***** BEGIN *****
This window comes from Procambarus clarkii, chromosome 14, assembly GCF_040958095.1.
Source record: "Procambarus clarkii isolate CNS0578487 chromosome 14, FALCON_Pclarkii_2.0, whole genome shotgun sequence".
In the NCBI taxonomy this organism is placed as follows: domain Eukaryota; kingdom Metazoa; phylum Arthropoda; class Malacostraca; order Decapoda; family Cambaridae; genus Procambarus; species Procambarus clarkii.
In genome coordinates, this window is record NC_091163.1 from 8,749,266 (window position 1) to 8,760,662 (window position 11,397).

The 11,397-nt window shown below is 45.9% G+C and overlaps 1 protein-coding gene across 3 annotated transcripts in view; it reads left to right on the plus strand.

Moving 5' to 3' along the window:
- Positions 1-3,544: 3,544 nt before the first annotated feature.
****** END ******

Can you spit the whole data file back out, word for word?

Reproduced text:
This window comes from Procambarus clarkii, chromosome 14, assembly GCF_040958095.1.
Source record: "Procambarus clarkii isolate CNS0578487 chromosome 14, FALCON_Pclarkii_2.0, whole genome shotgun sequence".
In the NCBI taxonomy this organism is placed as follows: domain Eukaryota; kingdom Metazoa; phylum Arthropoda; class Malacostraca; order Decapoda; family Cambaridae; genus Procambarus; species Procambarus clarkii.
In genome coordinates, this window is record NC_091163.1 from 8,749,266 (window position 1) to 8,760,662 (window position 11,397).

The 11,397-nt window shown below is 45.9% G+C and overlaps 1 protein-coding gene across 3 annotated transcripts in view; it reads left to right on the plus strand.

Moving 5' to 3' along the window:
- Positions 1-3,544: 3,544 nt before the first annotated feature.